Russian forward Yakov Trenin started this season on a good pace with seven points in his first 16 AHL games. Since then, he has two assists in his past 18 games and no goals since Oct. 23. The former 2015 second round pick may be in his second AHL season, but is struggling to develop further. He is viewed as a long-term project and it appears that the path to him becoming an NHL player will, in fact, be long.
Two Admirals defensemen, Alexandre Carrier and Frédéric Allard have had stagnant performances since Nov. 13. Carrier, in his third AHL season, is 22 years old and was drafted in the fourth round of the 2015 Entry Draft. He started the season with six points, all assists, in his first 16 games and has two goals and five points in the 18 games since. One of his goals was a power-play tally.
Allard, based on what I’ve seen, continues to climb up the franchise’s defensive depth chart. He is 21 years old and in his second season with the Admirals and has two goals, including one on the man advantage, and seven points in his past 18 games. This production has occurred after he posted one goal and 11 points in his first 16 games. The 18 points he has for the season are third-most on the team regardless of position. Not bad for a former 2016 third round pick.
College Hockey Prospects
First up among Predators prospects at the college ranks are a pair of teammates at the University of Minnesota, Rem Pitlick and Thomas Novak. I’ll start with Novak, the elder of the two at 21 years of age and in his fourth collegiate season. The Predators used a 2015 third round pick on him and he played his junior hockey with the USHL’s Waterloo Black Hawks.
The senior center has seven points, all assists, in 17 games and five assists have occurred in his past 10 games. The Wisconsin product has decent size at 6-foot-1 and 179 pounds and is a skilled player and will be an interesting prospect to follow the development of.
Pitlick, also a third round pick, but in 2016, is in his third season with the Golden Gophers. He too is a center, although an undersized one at 5-foot-9, and has had an excellent college career. Last season he played on a line with current Buffalo Sabre Casey Mittelstadt, but Pitlick has maintained his production in spite of Mittelstadt’s absence. He currently leads the team with eight goals and 17 points in 17 games and, since Nov. 13, he has five goals and 12 points in 10 games.
The final college prospect trending upward is UConn netminder Tomas Vomacka, the Predators’ 2017 fifth round selection. Prior to the draft, he played for the Corpus Christi Ice Rays of the North American Hockey League and followed it up with one USHL season, playing for the Lincoln Stars. At 19, he is in his freshman season and has an .899 save percentage and a 2.89 goals-against average in six games. Those aren’t great numbers, however, he’s allowed three or fewer goals in five of six games. He did allow six goals in the remaining game, an outlier that bloats his statistics.
Defenseman David Farrance was a well-known prospect when the Predators drafted him in the third round of the 2017 Entry Draft. He was a recognizable name because he played two seasons with the U.S. National Development Program and represented the United States at the 2017 U18 World Championship. Following the draft, he committed to Boston University, where he is in his second season. For the season, he has one goal and nine points in 16 games, but only one goal and three assists in his last nine games.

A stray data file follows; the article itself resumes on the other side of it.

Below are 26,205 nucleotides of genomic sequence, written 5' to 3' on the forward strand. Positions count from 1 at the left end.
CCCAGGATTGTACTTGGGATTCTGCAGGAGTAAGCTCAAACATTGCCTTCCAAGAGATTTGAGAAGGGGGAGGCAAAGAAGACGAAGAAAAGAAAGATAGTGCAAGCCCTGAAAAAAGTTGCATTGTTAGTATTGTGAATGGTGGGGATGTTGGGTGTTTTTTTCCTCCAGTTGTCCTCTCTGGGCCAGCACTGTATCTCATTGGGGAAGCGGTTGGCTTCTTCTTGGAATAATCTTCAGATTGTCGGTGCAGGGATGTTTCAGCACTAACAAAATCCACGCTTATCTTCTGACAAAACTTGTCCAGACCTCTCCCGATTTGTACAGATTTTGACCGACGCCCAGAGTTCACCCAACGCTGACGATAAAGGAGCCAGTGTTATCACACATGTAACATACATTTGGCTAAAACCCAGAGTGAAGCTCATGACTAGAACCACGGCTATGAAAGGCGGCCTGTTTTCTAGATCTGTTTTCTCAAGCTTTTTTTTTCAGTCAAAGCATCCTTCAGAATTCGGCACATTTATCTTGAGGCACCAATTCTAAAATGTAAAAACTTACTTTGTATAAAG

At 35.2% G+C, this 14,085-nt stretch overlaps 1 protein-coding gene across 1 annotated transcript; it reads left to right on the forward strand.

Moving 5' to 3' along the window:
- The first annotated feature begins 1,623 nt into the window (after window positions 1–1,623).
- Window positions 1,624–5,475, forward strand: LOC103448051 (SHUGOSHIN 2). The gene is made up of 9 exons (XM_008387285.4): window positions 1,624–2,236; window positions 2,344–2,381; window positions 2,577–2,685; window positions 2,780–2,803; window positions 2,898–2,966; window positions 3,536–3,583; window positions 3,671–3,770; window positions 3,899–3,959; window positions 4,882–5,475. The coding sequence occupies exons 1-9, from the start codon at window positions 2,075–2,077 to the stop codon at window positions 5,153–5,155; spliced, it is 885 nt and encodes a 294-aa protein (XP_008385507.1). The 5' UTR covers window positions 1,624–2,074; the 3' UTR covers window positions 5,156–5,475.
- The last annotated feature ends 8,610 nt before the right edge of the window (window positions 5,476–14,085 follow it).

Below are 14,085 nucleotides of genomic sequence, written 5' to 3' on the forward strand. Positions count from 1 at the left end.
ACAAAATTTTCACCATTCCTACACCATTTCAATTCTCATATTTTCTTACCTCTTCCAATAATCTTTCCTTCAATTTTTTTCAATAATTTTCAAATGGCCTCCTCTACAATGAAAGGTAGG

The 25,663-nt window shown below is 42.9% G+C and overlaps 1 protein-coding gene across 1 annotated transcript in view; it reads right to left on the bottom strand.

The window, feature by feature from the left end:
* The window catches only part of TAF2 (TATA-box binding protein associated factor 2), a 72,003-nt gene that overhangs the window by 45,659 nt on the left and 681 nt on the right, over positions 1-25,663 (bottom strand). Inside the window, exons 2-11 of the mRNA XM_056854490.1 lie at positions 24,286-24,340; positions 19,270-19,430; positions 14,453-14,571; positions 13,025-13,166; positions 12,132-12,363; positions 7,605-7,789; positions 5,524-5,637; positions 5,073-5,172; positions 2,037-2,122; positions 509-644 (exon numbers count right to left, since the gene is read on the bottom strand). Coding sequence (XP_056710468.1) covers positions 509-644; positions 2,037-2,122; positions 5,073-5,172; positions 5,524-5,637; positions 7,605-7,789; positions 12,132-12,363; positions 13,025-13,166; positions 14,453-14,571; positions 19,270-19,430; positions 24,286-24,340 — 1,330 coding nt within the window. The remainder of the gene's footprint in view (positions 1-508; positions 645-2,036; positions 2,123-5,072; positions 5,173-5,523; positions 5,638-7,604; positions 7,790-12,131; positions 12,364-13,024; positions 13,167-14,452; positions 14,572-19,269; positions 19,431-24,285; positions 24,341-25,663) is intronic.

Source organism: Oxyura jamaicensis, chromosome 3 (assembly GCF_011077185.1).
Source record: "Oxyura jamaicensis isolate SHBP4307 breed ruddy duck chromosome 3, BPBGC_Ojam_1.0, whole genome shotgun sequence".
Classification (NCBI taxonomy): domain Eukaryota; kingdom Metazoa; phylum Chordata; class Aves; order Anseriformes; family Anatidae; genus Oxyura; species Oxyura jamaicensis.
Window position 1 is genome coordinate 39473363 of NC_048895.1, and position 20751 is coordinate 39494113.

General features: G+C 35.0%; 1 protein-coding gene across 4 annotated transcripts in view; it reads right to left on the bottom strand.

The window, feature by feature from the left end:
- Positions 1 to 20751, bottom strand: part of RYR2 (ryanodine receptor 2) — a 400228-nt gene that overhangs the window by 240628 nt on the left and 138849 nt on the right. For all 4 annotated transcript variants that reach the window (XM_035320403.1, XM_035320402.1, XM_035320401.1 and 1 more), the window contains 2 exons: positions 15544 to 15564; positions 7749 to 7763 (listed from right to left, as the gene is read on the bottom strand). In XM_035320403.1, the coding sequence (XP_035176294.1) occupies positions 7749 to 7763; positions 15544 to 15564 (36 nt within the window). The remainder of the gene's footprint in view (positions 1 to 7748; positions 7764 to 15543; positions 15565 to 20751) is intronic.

Farrance is interesting because he has the skillset and skating ability to thrive on the blue line, yet it hasn’t transitioned to the college level. Last season, with a loaded Terriers’ defense corps, he was moved to the wing, a decision that hindered his development. The nine points he currently has match his total from last season, a positive, but more is expected from a prospect with the potential he showed entering the draft. That feeling must have resonated with USA Hockey as well as he was absent from the nation’s selection camp roster for this year’s World Junior Championship.
Farrance’s defense partner and B.U. captain, Dante Fabbro, is one of the game’s most-coveted defense prospects. He was a 2016 first round pick and is in his junior season with the Terriers. Since Nov. 13, he has five points, all assists, in nine games and has 13 points in 16 games this season to lead the team in scoring. At 20 years of age, Fabbro is too old to compete at World Juniors, but did represent Canada at the last two tournaments.
But just because he is ineligible for World Juniors doesn’t mean he isn’t playing internationally. Instead, he was with Canada at this year’s Spengler Cup, a tournament where Canada’s roster is typically comprised of current or former professional players. Fabbro had two goals and one assist in four games and tied for second on the team in points.
Canadian Hockey League Prospects
Defenseman Jacob Paquette has been on a tear since a Nov. 20 trade sent him from the Kingston Frontenacs to the Niagara IceDogs, both of the OHL. For the season, he has two goals and 10 points in 36 games. However, one goal and six points have occurred in 12 games with the IceDogs. Paquette, a 2017 seventh round selection, was an underwhelming prospect despite a 6-foot-3, 214-pound frame. At 19, and in his fourth OHL season, he is one of the league’s older players and was an alternate captain with the Frontenacs ahead of the trade.
He has clearly enjoyed moving on from Kingston, second-to-last in the league, to Niagara, leading their division, and his improvement in play could be a sign of things to come. Projected as a mid-round pick, the Predators were lucky that he fell to them in the seventh round. He has the potential to be an NHL defenseman, albeit a defensive-minded one, and is likely to need at least one full AHL season before transitioning to the NHL.
Russian center Pavel Koltygin is an interesting prospect. He’s big, at 6-feet and 194 pounds, but has struggled to produce in the QMJHL, considered the easiest of the three CHL leagues to score in. Perhaps that is why he was still available when the Predators used a 2017 sixth round pick on him. This season started off well for him with eight goals and 15 points in his first 20 games. Since then, he has trended down with five goals and eight points in his past 15 games.
That .53 points-per-game rate is solid, but not so much when considering he plays for the Central Division-leading Drummondville Voltigeurs, a team that also has Joe Veleno, Pierre-Olivier Joseph and Nicolas Beaudin on it. At 19, Koltygin still has time to develop, but right now, he has gone flat.
*All stats are from Elite Prospects, the AHL, OHL, and QMJHL
My name is Kyle, and although I’m from Pennsylvania and grew up a Penguins fan, I cover the Predators here at The Hockey Writers. And while I would consider myself a Predators fan, I really enjoy watching all hockey and try to always take an objective approach to things. In addition to covering the Preds, I write hockey history and some statistical analysis pieces as well as book reviews.